Commenting on the specific case of Italy.” Mobile services are crucial to reaching people in some parts of the world and the public sector’s eco-system needs to be opened to other operators. from Innovation Services HP in Italy.6. we need to provide demand and give start-ups their first clients. “however. some problems still need to be addressed. He also welcomed the activities organised by the Enterprise Europe Network (EEN) and.” stated Reinhard Büscher. referred to a smart city project. Expert Panel member and Managing Director ZENIT GmbH in Germany. but we now need to change the approach to delivering government services and create new demand. rather than taking into consideration problems or needs for which a client would be ready to pay. Too often. thought that the sectoral approach may not be the most relevant one. in particular. Lorenzo Gonzales. whilst the public sector should provide the foundations. Confindustria Vice President for Industrial Districts and Local Policies.” The service industry is fundamental to competitiveness and to the widening of the horizon for enterprises. not by policy-makers. to create new opportunities and to solve problems. Kearney and the Innovation and R&D Management Practice Lead in Germany referred to the IMP3rove innovation management service (www. For policy-makers. “eHealth is a very important sector. remove the barriers. Renzo Turatto. For Lanfranco Marasso. 7. However. Director of Innovation in Public Sector Engineering. events where views can be exchanged and training offered to managers. “as it is fundamental to help our industries. but added. He explained that “it’s a demonstrator project. Partner in A. and looks for consumers to pay for it. he believed. There are many opportunities opening up for application providers. It is important to be able to adapt quickly to changes in market needs and conditions. in which 1 million euro was invested to cut long-term energy consumption by half.” he said. for its SMEs. Often.T. He welcomed the report of the Expert Panel and highlighted its importance. He noted that several measures had been initiated by Confindustria such as credit arrangements for SMEs.” Kai Engel. sometimes as a result of their lack of ability to manage innovation. “We have the tools already available to make public services innovative. This is the logic behind the large demonstrators recommended in the Expert Panel conclusions.improve-innovation. incentives are provided to different operators. “the public sector needs to build an ecosystem in which the citizen is at the centre. Department Head for Digital Public Administration and Innovation at the Italian Presidency of the Council of Ministers. mobilising demand at cluster or regional level is much more promising than focusing on individual companies. saving the European economy will require bold decisions and aggressive approaches to market. such as privacy issues and having people modify their standardised processes. Public authorities must also help develop a European market for services but it is industry that should pick the ideas and adapt to the new markets. Reinhard Büscher. 12 . but they cannot seize them. since it impacts on a large part of the population”.” In industrial regions. and let the market do the change. returned to the topic of eHealth services. the companies take the lead and the initiative.” In his view. which can also generate impact in other regions. Peter Wolfmeyer. And it was initiated by the companies in the region. service innovation can be supported at different levels – from small companies to system levels. Roundtable on policy implications The case study presentations were followed by a second Roundtable discussion on policy implications. in particular. Europe starts with a solution. he felt that the country needed to push up its levels of export and to harvest economic development. but the speed of the market in this field is faster than the speed of policy development. in general”. Head of the Support for Industrial Innovation Unit in DG Enterprise and Industry opened the debate by declaring that “Europe needs a critical discussion on how to get back on the growth track. which need to develop new business models and place more emphasis on merit. This can be delivered through the transformative power of services. “Instead of supporting research.eu) to illustrate the room for improvement in supporting SMEs. Concluding remarks The concluding remarks on this first day of conference were given by Aldo Bonomi. he said. He believed that “we should set the international rules for payments. This is the challenge for Europe and.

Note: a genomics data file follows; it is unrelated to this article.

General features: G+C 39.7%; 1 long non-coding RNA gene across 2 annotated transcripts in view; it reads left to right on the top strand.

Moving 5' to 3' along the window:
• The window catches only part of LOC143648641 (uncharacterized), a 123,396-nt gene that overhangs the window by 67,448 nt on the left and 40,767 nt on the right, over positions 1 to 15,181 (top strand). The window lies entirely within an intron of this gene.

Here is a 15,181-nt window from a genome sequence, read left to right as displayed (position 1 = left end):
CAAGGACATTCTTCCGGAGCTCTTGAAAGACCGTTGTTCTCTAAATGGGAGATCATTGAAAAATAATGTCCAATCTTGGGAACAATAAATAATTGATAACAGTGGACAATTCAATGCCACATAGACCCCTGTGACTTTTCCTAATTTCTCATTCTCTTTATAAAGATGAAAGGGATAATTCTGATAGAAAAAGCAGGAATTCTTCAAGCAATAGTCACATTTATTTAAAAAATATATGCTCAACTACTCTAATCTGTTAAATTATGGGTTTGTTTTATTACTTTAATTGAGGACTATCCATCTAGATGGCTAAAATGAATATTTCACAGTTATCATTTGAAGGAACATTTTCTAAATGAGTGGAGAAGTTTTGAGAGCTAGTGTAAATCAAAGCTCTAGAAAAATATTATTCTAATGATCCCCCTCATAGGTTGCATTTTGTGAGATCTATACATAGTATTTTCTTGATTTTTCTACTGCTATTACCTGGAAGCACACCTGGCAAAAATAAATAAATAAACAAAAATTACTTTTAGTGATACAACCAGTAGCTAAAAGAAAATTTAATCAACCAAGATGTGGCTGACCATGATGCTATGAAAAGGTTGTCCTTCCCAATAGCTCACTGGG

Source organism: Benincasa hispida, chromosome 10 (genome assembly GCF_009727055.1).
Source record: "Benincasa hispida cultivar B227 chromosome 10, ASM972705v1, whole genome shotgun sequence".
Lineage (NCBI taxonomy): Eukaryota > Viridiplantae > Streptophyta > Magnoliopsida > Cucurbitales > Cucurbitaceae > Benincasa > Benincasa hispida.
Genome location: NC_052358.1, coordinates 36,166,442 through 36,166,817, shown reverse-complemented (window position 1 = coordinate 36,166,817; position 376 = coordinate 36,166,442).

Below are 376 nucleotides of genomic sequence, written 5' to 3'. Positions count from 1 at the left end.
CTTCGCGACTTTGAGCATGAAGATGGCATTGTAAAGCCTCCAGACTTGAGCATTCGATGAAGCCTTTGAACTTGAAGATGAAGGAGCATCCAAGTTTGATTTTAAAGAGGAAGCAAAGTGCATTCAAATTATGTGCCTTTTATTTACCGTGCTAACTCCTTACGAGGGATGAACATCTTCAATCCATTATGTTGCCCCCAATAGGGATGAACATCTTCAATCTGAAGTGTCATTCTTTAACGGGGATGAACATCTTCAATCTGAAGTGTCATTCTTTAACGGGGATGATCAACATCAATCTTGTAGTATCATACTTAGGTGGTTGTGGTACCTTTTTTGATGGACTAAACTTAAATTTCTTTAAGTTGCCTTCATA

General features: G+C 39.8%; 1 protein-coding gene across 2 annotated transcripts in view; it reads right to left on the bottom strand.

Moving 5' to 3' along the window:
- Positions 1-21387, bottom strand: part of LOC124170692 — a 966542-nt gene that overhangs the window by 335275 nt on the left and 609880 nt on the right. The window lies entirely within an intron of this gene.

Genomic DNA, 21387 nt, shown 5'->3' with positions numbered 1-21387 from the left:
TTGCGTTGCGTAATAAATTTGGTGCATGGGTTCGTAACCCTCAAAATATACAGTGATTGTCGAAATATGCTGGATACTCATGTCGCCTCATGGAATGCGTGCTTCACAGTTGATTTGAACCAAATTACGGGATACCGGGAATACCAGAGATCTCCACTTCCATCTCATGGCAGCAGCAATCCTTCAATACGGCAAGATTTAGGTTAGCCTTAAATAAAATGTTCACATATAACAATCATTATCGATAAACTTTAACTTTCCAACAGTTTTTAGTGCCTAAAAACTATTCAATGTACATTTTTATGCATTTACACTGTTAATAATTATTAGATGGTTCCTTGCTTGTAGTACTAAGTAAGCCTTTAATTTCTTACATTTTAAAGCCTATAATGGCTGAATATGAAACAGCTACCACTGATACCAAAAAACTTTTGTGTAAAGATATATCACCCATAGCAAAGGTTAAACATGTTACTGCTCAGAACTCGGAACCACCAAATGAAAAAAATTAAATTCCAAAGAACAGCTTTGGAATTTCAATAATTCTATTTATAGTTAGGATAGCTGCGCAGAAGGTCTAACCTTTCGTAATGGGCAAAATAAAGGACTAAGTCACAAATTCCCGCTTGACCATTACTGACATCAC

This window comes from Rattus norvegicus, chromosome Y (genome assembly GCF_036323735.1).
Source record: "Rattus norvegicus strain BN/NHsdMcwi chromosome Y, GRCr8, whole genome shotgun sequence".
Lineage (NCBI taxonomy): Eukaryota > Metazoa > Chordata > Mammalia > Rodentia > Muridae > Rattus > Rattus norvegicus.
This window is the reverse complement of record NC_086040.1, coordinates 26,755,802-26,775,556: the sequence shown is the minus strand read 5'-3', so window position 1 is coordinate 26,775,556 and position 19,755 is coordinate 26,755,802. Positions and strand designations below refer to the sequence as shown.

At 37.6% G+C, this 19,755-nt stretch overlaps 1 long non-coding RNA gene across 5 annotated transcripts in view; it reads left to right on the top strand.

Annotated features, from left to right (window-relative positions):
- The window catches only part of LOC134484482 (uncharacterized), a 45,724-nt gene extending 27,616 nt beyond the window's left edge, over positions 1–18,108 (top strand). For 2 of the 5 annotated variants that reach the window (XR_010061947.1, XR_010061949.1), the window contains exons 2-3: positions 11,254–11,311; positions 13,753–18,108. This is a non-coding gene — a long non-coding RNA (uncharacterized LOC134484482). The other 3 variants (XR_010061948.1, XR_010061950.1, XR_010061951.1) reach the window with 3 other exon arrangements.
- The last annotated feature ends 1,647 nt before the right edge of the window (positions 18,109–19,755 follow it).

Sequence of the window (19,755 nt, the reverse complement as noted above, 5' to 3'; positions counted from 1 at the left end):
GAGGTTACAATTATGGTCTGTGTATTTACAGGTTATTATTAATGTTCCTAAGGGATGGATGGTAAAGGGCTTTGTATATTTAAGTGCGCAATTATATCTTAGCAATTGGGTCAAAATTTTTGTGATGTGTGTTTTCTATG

notably on the Industrial Policy for the Globalisation Era flagship initiative. in summer 2010. there is a risk that this ‘know-how’ could be exported and Europe would no longer have this added value. He regarded this as a key element in supporting the development of services as “Brains are our raw material. but from demand. To achieve these objectives. Confindustria has also been working on recommendations on new forms of financing for companies. underlined the fact that the difficult situation has necessitated the development of more appropriate economic models. His first point was that. at a time when manufacturing companies can change their location. opened the meeting by looking at the role of services in the development of Europe’s economy. Alberto Tripi welcomed the revision of the Late Payment Directive published. which is particularly large in 13 . However. “if a strong industrial policy is implemented. within all sectors. A revision of existing European policy in this field was needed and in his opinion.” Giorgio Squinzi. productivity has been the growth driver of economies. on the timing of payments by public sector entities. Authorities should also help as companies can’t do it all. There is a productivity gap between Europe and the US. labour productivity had followed different tracks within European countries. 8. Confindustria has provided significant resources to support technological innovation in both manufacturing and services companies. research and intelligence and also that the bureaucratic and administrative burden on companies should be reduced. Welcome addresses Alberto Tripi. Senior Fellow at McKinsey GIobal Institute then presented the conclusions of a study on productivity in services. and the role of service innovation in relation to the single market. He was certain that “the economy cannot start from manufacturing.” 8. Confindustria Delegate for Services and Technologies. Confindustria Vice-President for Europe. with Northern Europe outperforming and Southern Europe underperforming EU15 productivity growth. The complementary aims are to increase the size of these companies and to introduce further services in manufacturing companies to make them more effective. and on public procurement procedures. we could finally speak of development and not of crisis anymore. In Italy.” He recommended that more investment should be made in science.Friday 18 February The second day of the conference had a strong policy focus on the Europe 2020 Strategy. More than 40% of European GDP derives from innovation services and. and they need to be paid for on time.1 Productivity in Services Jan Mischke. productivity and growth of services. for decades.